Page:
HISTORY ETHNOGRAPHY NATURE WINE-MAKING SITE MAP
Selected and rare materials, excerpts and observations from ancient, medieval and contemporary authors, travelers and researchers about Cyprus.
 
 
 
 
uses Google technology and indexes only and selectively internet - libraries having books with free public access
 
  Previous Next  

SIR SAMUEL WHITE BAKER
CYPRUS AS I SAW IT IN 1879
page 288

View PDF version of this page

Italy. Some of the dark wines are shipped to Marseilles, for die well-known establishment at Cette, where they are used for mixing with other wines. It should at once be understood that no quality of Cyprus wines is suitable to the English market, as they are generally shunned even by the English residing in the island, where their extreme cheapness might tempt people into the bad taste of consuming them. A t the same time, these wines are well appreciated by the native population, especially the dark astringent qualities. The difficulty of introducing a new wine is well known to English wine-merchants, and the mysteries of the trade would somewhat astonish the innocent would-be connoisseur. There can be no doubt that the palate must be educated to enjoy fine dry wines, precisely as the ear must be instructed before it can appreciate classical music. There is a harmony in the senses of hearing, smell, and taste which is the result of civilised life ; this may be right or wrong physically, as the nerves become more delicate and sensitive, which may affect the brain more or less directly. There can be no doubt that it affects the stomach. Certain civilised persons prefer game in a state approaching to decomposition ; I have seen savages who enjoy flesh when actually putrid, and above all horrors, fish when stinking ! Such food would disgust the civilised man who prefers his game " high, " and would perhaps kill other civilised people whose palates and stomachs have been educated to avoid impurities. In the same manner the palate must be educated for wines or other drinks. I gave an old priest a bottle of Bass's pale India ale; he could not drink half a glassful but rejected it as picro (bitter) ; the same old man enjoyed his penny-a-bottle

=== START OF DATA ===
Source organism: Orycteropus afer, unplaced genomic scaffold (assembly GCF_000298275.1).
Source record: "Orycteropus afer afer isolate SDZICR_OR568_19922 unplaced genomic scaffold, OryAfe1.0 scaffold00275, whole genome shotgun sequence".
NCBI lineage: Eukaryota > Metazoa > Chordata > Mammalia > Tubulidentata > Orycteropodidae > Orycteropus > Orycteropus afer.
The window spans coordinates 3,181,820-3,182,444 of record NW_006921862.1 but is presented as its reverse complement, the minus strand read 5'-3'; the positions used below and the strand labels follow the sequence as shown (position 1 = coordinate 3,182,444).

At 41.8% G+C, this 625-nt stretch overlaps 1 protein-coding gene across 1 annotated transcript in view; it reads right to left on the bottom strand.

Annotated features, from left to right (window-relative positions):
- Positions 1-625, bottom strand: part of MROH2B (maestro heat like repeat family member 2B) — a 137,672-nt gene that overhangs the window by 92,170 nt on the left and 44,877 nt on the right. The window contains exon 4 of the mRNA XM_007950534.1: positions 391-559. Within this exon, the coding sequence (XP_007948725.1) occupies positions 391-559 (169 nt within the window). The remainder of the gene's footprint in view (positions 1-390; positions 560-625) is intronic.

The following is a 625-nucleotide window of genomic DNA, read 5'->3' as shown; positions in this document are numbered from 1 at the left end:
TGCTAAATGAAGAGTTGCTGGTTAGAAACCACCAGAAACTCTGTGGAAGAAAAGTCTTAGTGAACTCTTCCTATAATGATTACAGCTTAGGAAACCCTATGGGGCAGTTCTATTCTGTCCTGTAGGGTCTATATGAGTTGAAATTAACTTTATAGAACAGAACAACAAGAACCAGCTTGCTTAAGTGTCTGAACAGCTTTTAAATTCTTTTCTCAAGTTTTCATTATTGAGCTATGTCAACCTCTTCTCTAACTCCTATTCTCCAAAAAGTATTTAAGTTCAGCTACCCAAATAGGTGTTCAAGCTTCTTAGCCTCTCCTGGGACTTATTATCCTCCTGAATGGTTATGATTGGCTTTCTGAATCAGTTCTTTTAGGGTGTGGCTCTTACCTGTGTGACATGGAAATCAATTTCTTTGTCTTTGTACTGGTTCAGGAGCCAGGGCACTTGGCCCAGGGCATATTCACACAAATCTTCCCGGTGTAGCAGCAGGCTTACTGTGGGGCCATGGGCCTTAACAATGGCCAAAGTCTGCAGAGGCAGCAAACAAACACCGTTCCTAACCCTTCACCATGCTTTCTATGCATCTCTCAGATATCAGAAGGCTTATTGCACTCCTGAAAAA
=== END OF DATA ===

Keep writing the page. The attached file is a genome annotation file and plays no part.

View PDF version of this page


  Previous First Next  
 
 
 
 
 
Our banners   Bibliography   Global Folio
All materials from this site are permitted for non commersial use unless otherwise indicated.
If you reduplicate documents from here you have to indicate Cyprus Explorer as a source and place link to us.
Created at June 2008
              Яндекс.Метрика